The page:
• This year’s World Cup Soccer Tournament, which will be co-hosted this June by Korea and Japan offers tremendous promise as a means to usher in new era of cooperation in North Asia. Korea and Japan share many economic, cultural and social ties and this event promises to help both countries to improve these ties and the prospect of initiating a Korea-Japan bilateral free trade agreement.
  • To build on the emerging spirit of cooperation and good will, KOCHAM recently helped sponsor an event organized by the Korea and Japan Societies in N.Y. Professionals from both countries and the U.S. united together to commemorate the upcoming World Cup and to promote closer relations between all three countries.

IV.1 Issues and Obstacles Toward Greater Economic Cooperation Between Korea and the United States

Korean-U.S. Business Cooperation: Promoting Stronger Alliances and Relationships

An ongoing private sector dialogue is essential to complement public sector communications and to strengthen relationships between Korean and U.S. firms. The Korea-U.S./U.S.-Korea Business Councils have been helping for over a decade to promote an exchange of information among larger companies. Special attention needs to be paid to building interactions between the small to mid-sized firms that serve as a dynamic source of growth in both countries.

  • The Korea-U.S./U.S. Korea Business Councils were established in 1988 as bilateral forums. They facilitate an ongoing dialogue between Korean and U.S. business leaders to promote understanding and cooperation between Korea and the United States. These councils have played a unique role in helping to resolve various trade conflicts by allowing high-level talks among private sector leaders from both countries. Members are kept updated and able to interact with their counterparts to develop relationships and discuss a wide range of critical bilateral economic, financial, political and security issues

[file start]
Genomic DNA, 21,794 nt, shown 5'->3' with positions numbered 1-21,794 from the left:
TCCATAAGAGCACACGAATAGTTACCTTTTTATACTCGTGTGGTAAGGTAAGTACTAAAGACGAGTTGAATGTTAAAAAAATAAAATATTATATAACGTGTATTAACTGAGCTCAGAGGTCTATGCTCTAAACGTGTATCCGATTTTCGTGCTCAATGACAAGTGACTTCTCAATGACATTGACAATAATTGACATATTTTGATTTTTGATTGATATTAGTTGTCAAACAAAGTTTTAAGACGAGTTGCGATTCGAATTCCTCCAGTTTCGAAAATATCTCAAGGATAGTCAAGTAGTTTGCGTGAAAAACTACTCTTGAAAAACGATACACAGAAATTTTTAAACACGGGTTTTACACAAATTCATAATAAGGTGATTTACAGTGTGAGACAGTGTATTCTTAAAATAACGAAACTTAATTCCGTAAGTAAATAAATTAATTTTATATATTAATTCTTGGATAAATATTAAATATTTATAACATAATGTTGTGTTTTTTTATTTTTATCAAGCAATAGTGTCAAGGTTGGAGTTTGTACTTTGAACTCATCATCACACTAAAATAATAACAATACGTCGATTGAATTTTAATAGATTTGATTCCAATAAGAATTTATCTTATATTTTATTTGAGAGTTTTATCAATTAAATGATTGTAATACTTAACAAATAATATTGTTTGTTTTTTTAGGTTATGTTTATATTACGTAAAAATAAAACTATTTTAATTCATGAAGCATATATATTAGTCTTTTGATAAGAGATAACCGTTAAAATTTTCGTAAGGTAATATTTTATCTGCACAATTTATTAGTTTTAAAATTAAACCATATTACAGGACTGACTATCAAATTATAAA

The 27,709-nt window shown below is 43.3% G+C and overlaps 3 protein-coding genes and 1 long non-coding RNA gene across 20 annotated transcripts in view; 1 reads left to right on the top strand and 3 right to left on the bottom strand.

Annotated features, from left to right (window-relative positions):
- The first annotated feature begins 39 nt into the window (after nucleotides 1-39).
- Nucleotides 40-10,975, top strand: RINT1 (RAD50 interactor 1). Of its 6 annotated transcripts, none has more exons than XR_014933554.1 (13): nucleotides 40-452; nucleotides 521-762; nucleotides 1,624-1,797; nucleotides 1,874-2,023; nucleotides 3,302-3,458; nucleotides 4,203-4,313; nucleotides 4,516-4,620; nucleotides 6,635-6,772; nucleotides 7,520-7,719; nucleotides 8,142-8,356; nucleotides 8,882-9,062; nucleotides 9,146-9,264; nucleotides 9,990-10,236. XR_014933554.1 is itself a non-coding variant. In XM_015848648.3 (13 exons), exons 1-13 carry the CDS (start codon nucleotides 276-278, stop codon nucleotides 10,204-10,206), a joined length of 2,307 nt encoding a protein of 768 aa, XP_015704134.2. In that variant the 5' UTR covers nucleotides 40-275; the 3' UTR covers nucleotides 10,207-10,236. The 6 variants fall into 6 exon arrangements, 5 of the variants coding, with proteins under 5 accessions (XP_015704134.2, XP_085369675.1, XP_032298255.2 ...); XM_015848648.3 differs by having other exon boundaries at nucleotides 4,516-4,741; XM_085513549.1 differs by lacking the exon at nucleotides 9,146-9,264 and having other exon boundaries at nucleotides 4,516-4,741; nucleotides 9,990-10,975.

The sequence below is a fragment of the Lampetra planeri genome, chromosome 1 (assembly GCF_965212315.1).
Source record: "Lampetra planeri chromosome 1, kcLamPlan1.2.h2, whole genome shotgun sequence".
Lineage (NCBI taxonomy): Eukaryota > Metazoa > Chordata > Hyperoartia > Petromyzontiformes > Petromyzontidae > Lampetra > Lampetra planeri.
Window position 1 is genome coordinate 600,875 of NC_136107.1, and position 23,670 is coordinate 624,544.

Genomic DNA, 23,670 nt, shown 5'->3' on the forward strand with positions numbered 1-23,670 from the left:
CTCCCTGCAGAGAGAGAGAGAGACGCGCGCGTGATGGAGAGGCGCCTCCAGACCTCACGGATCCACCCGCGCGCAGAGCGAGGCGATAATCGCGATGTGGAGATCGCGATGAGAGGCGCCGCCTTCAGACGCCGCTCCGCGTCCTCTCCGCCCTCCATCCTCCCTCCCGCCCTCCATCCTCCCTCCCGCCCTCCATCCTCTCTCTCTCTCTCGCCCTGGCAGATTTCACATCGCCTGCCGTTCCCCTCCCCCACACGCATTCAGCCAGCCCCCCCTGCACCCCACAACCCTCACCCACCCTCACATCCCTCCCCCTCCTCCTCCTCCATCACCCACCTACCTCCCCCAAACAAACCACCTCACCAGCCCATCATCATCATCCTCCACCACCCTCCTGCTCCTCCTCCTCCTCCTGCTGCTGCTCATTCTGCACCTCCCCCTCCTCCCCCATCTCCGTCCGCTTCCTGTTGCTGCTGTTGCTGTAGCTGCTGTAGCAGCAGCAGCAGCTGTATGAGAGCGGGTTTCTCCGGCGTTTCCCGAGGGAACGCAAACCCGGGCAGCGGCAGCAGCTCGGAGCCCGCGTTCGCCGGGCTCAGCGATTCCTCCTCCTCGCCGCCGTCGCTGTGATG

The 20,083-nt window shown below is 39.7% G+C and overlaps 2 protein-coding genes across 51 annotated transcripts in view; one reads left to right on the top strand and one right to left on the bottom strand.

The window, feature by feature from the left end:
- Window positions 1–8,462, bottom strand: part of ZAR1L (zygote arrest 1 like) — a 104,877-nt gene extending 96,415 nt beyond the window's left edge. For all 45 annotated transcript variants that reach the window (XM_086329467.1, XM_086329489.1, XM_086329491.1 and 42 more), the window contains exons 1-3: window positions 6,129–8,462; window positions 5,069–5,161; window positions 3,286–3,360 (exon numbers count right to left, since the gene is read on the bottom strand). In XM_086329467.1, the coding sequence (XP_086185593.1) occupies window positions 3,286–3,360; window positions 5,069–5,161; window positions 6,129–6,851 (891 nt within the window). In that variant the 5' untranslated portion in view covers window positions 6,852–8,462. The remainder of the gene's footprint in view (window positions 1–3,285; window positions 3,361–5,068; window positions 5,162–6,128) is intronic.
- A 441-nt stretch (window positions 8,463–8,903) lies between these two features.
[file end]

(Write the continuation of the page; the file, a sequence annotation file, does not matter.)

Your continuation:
• Business relations between Korea and the U.S. are increasingly important as Asia recovers and accounts for an ever-greater share of the world economy. Strengthening these councils and other business organizations that focus on the Korean-U.S. relationship is essential to promote a healthier business environment and closer relationship between Korean and U.S. firms. This will promote the competitiveness of both economies and help to raise trade and investment flows, not only bilaterally, but in third countries as well.

  • Special attention, however, needs to be paid to promote stronger relationships and interactions between small- to medium-sized enterprises — who serve as a dynamic source of growth in both countries. Unlike major U.S. firms, who are active and aware of Korea’s attractiveness as a business and investment destination, smaller firms have remained on the sidelines.